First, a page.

Torero, 1956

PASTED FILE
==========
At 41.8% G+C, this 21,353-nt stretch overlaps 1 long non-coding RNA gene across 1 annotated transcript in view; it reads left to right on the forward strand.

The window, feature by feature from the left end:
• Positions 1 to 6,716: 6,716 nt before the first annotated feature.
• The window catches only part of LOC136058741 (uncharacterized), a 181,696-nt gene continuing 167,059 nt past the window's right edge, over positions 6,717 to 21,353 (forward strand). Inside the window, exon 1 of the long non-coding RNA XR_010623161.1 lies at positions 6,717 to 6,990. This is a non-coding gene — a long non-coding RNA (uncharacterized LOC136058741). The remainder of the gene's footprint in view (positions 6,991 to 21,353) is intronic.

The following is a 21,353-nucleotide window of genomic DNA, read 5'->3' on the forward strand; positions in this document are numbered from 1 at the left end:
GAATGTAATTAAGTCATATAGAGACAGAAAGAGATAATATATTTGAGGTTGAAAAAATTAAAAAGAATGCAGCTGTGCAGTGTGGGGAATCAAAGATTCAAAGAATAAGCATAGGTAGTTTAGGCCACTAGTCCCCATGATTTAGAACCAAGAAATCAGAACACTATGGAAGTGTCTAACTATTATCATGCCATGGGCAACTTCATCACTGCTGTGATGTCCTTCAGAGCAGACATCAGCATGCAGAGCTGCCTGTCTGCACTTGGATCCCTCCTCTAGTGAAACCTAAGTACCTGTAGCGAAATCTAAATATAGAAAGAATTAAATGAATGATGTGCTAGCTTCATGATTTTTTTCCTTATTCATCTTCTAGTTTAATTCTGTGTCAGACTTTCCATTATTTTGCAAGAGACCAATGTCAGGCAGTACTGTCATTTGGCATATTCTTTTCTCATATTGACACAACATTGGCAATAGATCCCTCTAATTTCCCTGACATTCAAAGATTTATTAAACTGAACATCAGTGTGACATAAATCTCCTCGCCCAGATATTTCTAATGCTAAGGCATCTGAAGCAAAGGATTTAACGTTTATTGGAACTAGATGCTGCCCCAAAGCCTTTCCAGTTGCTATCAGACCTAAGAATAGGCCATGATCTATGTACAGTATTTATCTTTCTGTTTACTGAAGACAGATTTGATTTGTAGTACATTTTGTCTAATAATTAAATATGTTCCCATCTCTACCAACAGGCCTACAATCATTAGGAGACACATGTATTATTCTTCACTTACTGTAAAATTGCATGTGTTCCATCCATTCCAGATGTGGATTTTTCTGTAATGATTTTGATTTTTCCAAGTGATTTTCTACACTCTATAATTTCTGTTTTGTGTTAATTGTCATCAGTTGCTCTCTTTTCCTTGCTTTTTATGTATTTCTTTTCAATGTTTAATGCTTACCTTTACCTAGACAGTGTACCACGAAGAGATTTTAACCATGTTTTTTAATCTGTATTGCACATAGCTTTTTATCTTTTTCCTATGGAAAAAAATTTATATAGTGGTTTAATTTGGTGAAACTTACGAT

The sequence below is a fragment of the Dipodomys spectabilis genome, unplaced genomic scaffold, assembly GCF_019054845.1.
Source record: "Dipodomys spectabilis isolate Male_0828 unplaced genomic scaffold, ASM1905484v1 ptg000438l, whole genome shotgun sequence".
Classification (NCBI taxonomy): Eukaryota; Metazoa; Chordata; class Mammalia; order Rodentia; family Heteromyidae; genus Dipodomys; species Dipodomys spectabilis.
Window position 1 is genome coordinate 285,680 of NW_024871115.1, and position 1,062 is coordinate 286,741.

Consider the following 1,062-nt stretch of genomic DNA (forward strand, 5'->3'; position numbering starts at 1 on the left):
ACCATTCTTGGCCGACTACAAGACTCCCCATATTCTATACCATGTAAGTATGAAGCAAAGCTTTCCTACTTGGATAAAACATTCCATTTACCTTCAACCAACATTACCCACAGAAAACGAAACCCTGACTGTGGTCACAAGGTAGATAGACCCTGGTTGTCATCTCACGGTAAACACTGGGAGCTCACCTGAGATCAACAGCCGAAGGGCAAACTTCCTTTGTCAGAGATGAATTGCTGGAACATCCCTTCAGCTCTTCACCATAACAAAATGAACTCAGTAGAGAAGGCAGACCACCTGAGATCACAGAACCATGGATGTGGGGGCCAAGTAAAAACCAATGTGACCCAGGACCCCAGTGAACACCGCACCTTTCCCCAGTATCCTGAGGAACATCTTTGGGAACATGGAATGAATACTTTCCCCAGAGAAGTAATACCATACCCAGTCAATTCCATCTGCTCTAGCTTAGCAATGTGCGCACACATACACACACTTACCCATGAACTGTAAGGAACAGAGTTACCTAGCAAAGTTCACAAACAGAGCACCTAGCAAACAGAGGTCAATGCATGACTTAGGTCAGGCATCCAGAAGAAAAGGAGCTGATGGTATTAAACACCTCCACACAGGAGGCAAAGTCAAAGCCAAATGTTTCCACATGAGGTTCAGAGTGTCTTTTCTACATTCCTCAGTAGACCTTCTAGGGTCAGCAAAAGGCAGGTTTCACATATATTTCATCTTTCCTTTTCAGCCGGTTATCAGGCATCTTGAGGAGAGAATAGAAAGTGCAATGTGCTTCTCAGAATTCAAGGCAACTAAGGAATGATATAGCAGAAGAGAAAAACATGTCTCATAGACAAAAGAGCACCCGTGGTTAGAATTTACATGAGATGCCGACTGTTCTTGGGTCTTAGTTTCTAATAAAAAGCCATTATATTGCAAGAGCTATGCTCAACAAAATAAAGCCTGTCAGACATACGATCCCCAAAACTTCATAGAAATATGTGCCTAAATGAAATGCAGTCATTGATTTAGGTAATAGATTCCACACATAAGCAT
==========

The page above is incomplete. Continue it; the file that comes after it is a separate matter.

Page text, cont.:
Refining the theme of documented reality and reconstructed history introduced in his earlier film, Moroccan Romance, Carlos Velo’s reflective and ecstatic Torero is equally an autobiography on charismatic Mexican bullfighter, Luis Procuna, and an unvarnished examination of bullfighting culture. Presented as an extended interior monologue as an anxious Procuna prepares to return to the ring after a prolonged absence caused by injury, as well as the unexpected death of cerebral, renowned Spanish bullfighter and admired contemporary, Manolete, the film seamlessly interweaves past and present, archival footage and re-enactment. Chronicling Procuna’s rise from abject poverty (underscoring the correlation between bullfighting and escapism that also runs through Llorenç Soler’s 52 Sundays), makeshift training, inauspicious debut, and personal and professional milestones, Velo incisively captures the ambivalent, often contradictory nature of the collective spectacle, where the relationship between the bullfighter and the audience proves to be as fickle and mercurial as the bulls themselves. Velo illustrates this ephemerality through two near real-time sequences that figuratively bookend Procuna’s career – first, as a third-billed performer who emerges from the shadows after injuries cut short the main attraction, then subsequently, as a famous bullfighter nearing the end of his career who is goaded into returning to the ring, only to be jeered when his performance proves to be cautious. Juxtaposed against images of Procuna’s humble aspirations – his childhood home, his mother’s memorial, his loving family – Velo presents as thoughtful allegory for the fragile, often arbitrary delineation between humanity and mythology, where transcendence, like truth, lies in the inconstant eye of the beholder.

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